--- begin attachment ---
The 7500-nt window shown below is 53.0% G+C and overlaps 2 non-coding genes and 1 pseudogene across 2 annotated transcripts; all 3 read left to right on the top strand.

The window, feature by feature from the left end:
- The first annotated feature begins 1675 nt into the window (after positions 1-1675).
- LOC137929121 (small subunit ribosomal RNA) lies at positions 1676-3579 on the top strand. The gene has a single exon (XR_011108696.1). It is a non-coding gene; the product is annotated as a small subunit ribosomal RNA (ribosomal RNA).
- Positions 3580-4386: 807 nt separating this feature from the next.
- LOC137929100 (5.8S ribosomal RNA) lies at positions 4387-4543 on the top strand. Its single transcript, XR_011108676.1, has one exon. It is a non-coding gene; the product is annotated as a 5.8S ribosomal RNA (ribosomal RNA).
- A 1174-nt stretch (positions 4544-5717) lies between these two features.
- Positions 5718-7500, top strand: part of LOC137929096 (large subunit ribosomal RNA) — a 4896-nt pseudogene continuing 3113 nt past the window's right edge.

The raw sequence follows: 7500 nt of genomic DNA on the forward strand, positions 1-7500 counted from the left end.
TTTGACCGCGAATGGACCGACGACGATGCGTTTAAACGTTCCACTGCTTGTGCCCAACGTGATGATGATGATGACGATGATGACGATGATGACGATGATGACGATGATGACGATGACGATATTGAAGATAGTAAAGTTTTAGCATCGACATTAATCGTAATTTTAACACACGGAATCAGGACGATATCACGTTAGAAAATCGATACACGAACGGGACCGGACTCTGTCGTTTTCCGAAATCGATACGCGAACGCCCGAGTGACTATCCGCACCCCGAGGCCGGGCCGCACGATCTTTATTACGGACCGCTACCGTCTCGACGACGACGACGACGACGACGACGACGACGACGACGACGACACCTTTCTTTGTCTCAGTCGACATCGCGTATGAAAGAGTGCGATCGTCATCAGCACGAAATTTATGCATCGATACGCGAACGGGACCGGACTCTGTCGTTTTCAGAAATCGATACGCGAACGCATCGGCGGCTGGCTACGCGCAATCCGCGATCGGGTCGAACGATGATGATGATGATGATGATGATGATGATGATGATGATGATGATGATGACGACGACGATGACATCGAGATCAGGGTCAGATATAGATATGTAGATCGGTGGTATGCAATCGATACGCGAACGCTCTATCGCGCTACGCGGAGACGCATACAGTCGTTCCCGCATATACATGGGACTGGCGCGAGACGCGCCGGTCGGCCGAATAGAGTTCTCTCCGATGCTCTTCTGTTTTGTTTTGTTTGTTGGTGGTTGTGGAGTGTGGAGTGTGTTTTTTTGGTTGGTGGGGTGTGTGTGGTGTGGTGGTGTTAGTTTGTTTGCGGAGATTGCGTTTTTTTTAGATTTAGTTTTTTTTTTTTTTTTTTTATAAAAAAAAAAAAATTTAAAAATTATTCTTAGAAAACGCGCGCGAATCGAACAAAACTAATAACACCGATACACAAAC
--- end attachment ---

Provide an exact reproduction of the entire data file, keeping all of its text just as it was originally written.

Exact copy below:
The 7500-nt window shown below is 53.0% G+C and overlaps 2 non-coding genes and 1 pseudogene across 2 annotated transcripts; all 3 read left to right on the top strand.

The window, feature by feature from the left end:
- The first annotated feature begins 1675 nt into the window (after positions 1-1675).
- LOC137929121 (small subunit ribosomal RNA) lies at positions 1676-3579 on the top strand. The gene has a single exon (XR_011108696.1). It is a non-coding gene; the product is annotated as a small subunit ribosomal RNA (ribosomal RNA).
- Positions 3580-4386: 807 nt separating this feature from the next.
- LOC137929100 (5.8S ribosomal RNA) lies at positions 4387-4543 on the top strand. Its single transcript, XR_011108676.1, has one exon. It is a non-coding gene; the product is annotated as a 5.8S ribosomal RNA (ribosomal RNA).
- A 1174-nt stretch (positions 4544-5717) lies between these two features.
- Positions 5718-7500, top strand: part of LOC137929096 (large subunit ribosomal RNA) — a 4896-nt pseudogene continuing 3113 nt past the window's right edge.

The raw sequence follows: 7500 nt of genomic DNA on the forward strand, positions 1-7500 counted from the left end.
TTTGACCGCGAATGGACCGACGACGATGCGTTTAAACGTTCCACTGCTTGTGCCCAACGTGATGATGATGATGACGATGATGACGATGATGACGATGATGACGATGATGACGATGACGATATTGAAGATAGTAAAGTTTTAGCATCGACATTAATCGTAATTTTAACACACGGAATCAGGACGATATCACGTTAGAAAATCGATACACGAACGGGACCGGACTCTGTCGTTTTCCGAAATCGATACGCGAACGCCCGAGTGACTATCCGCACCCCGAGGCCGGGCCGCACGATCTTTATTACGGACCGCTACCGTCTCGACGACGACGACGACGACGACGACGACGACGACGACGACGACACCTTTCTTTGTCTCAGTCGACATCGCGTATGAAAGAGTGCGATCGTCATCAGCACGAAATTTATGCATCGATACGCGAACGGGACCGGACTCTGTCGTTTTCAGAAATCGATACGCGAACGCATCGGCGGCTGGCTACGCGCAATCCGCGATCGGGTCGAACGATGATGATGATGATGATGATGATGATGATGATGATGATGATGATGATGACGACGACGATGACATCGAGATCAGGGTCAGATATAGATATGTAGATCGGTGGTATGCAATCGATACGCGAACGCTCTATCGCGCTACGCGGAGACGCATACAGTCGTTCCCGCATATACATGGGACTGGCGCGAGACGCGCCGGTCGGCCGAATAGAGTTCTCTCCGATGCTCTTCTGTTTTGTTTTGTTTGTTGGTGGTTGTGGAGTGTGGAGTGTGTTTTTTTGGTTGGTGGGGTGTGTGTGGTGTGGTGGTGTTAGTTTGTTTGCGGAGATTGCGTTTTTTTTAGATTTAGTTTTTTTTTTTTTTTTTTTATAAAAAAAAAAAAATTTAAAAATTATTCTTAGAAAACGCGCGCGAATCGAACAAAACTAATAACACCGATACACAAAC